Rereading parts of the story on the train this morning, there were certainly sentences I wanted to tear down and rebuild from scratch. (Don't worry, Brian—I will resist manfully.) But I was relieved to see that the story could still hold my interest.

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Keep your friends close

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Laura and I, like many of you, are listening to the president nominate his White House counsel, who has never served as a judge, to the Supreme Court, and we are feeling angry and nauseated.

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Terror in the air-er

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Call me an ice-veined flyer, but I really want to see both Red Eye and Flightplan. Had a chance to see the latter for free last week and missed it. Kicking self now.

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Roger Ebert points out to us today that "The Greatest Game Ever Played was a game of golf, in case you thought your team might have been involved." Ha.

Laura and I saw a preview screening of The Greatest Game Ever Played Monday night. Structurally it was a mess—the first third or so succumbs to the lack of clarity about people, places, and relationships that seems to plague based-on-a-true-story period pieces. But even so, we both found the movie unexpectedly involving, and by the end we were both so caught up in the final match that we were clutching each other and applauding.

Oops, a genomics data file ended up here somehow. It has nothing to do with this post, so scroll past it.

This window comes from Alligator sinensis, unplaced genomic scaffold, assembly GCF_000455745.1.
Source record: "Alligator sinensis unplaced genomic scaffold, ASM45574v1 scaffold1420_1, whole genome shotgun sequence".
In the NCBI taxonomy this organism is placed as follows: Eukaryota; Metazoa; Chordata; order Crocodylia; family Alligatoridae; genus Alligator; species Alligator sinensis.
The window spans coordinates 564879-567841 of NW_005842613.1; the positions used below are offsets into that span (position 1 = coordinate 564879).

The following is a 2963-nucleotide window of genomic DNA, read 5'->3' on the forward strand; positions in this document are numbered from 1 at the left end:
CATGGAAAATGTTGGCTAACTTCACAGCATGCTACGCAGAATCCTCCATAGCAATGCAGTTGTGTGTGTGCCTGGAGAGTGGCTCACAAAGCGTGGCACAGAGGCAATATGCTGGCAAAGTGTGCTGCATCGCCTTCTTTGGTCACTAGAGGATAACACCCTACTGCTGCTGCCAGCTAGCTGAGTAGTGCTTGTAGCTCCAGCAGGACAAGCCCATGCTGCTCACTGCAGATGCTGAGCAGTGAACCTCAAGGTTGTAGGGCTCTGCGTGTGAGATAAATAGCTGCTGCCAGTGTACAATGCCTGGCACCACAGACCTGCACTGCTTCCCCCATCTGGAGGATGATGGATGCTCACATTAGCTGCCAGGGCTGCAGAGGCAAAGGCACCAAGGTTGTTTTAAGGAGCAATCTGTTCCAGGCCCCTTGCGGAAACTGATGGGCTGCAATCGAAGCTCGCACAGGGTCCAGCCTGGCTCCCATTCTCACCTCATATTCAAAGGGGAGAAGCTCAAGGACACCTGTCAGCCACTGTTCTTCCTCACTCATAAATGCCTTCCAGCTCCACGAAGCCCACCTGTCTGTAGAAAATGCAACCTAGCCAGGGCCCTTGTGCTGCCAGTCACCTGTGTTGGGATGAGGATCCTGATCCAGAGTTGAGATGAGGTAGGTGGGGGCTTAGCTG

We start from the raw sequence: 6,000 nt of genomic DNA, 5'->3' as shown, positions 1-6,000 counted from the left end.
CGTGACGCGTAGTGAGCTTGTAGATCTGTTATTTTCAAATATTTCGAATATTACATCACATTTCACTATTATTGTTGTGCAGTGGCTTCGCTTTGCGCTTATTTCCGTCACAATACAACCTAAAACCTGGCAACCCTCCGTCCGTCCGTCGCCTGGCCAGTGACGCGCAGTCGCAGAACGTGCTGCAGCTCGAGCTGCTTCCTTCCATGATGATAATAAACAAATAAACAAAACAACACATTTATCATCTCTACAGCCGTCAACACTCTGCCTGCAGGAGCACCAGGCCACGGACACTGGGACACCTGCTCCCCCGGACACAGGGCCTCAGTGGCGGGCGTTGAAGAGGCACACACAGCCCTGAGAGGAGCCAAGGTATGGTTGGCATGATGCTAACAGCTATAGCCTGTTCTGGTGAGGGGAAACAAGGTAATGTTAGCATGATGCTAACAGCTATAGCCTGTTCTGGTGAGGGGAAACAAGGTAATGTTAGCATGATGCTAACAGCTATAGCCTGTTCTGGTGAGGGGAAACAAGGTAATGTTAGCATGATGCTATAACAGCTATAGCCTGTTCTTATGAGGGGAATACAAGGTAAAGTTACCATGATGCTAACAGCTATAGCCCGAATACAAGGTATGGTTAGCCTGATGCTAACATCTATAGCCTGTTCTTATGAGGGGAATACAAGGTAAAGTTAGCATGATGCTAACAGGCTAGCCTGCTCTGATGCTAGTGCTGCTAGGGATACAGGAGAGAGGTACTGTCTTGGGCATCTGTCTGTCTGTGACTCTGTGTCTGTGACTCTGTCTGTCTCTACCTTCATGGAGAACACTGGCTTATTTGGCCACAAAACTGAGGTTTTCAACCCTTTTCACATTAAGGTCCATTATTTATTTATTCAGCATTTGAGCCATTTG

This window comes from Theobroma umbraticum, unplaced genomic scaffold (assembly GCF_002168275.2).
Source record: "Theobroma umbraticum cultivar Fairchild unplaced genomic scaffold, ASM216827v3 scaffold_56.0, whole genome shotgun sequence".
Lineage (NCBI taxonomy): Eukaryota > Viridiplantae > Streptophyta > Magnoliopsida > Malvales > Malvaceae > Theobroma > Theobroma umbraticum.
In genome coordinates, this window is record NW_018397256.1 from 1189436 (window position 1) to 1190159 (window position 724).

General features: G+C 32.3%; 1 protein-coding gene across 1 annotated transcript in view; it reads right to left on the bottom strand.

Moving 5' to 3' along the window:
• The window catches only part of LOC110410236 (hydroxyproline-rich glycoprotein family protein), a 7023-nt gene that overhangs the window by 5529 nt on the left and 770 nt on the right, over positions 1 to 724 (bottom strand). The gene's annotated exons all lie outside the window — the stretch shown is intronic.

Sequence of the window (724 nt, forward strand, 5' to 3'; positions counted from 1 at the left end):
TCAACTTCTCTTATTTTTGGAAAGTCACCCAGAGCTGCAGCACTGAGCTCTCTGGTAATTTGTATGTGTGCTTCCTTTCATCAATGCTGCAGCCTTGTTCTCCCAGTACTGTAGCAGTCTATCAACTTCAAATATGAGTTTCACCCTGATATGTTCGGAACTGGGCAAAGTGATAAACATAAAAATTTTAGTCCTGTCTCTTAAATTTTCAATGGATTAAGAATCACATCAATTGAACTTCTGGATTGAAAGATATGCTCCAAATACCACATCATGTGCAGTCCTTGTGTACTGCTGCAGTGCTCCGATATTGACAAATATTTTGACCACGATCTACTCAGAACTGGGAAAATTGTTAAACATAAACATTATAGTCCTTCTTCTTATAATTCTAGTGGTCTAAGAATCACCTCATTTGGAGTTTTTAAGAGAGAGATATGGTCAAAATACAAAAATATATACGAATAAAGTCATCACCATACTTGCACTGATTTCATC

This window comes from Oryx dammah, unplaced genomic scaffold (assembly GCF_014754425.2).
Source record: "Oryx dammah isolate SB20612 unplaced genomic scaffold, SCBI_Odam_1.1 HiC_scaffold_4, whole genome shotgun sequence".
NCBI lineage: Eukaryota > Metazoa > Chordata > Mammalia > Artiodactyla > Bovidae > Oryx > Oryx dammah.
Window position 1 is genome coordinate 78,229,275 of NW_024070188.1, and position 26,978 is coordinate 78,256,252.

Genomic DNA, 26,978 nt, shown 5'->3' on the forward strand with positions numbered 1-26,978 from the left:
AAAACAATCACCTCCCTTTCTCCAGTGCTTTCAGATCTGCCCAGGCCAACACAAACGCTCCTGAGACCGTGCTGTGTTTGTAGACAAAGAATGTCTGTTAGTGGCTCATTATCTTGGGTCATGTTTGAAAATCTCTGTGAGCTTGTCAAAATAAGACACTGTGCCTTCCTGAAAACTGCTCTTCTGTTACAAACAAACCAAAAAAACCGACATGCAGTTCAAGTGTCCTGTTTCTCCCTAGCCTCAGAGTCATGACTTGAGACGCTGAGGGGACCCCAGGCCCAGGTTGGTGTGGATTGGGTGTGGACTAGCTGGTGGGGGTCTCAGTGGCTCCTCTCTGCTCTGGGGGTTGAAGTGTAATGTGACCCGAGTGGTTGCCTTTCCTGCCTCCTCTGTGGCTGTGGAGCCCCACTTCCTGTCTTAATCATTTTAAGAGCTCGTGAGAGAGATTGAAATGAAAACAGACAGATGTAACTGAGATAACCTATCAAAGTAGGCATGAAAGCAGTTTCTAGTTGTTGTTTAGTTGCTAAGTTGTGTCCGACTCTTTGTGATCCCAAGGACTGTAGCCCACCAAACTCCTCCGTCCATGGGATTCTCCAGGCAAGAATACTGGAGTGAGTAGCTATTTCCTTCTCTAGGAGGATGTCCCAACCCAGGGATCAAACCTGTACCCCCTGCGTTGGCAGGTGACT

Bill Paxton's direction* calls maybe too much attention to itself, particularly in flashy CGI shots that follow golf balls along their dizzying trajectories, and Shia "Café" LaBeouf is good but not distinguised in the lead role. What makes the movie gripping, though, is that the showdown is between two very likeable characters who respect each other, either of whom we would be happy to see win.

Anyway, if you don't mind a blatantly manipulative, crowd-pleasing, feel-good historical golf epic, you'll probably enjoy this. We did.


If you like a good, dark, thoughtful thriller that successfully wrestles with Big Questions, see Bill Paxton's directorial debut, Frailty. It's harrowing. Highly recommended.

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Our own [info]bobhowe, if you didn't know, can now have the descriptor anthologist extraordinaire prepended to his name, as in anthologist extraordinaire Robert J. Howe.

If you don't know what I'm talking about, pop over to his place and get in line for some Coney Island Wonder Stories.

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The Accidental Terrorist 30th Anniversary Sale

Signed editions
that even a
missionary
could afford.

Order yours now!

William Shunn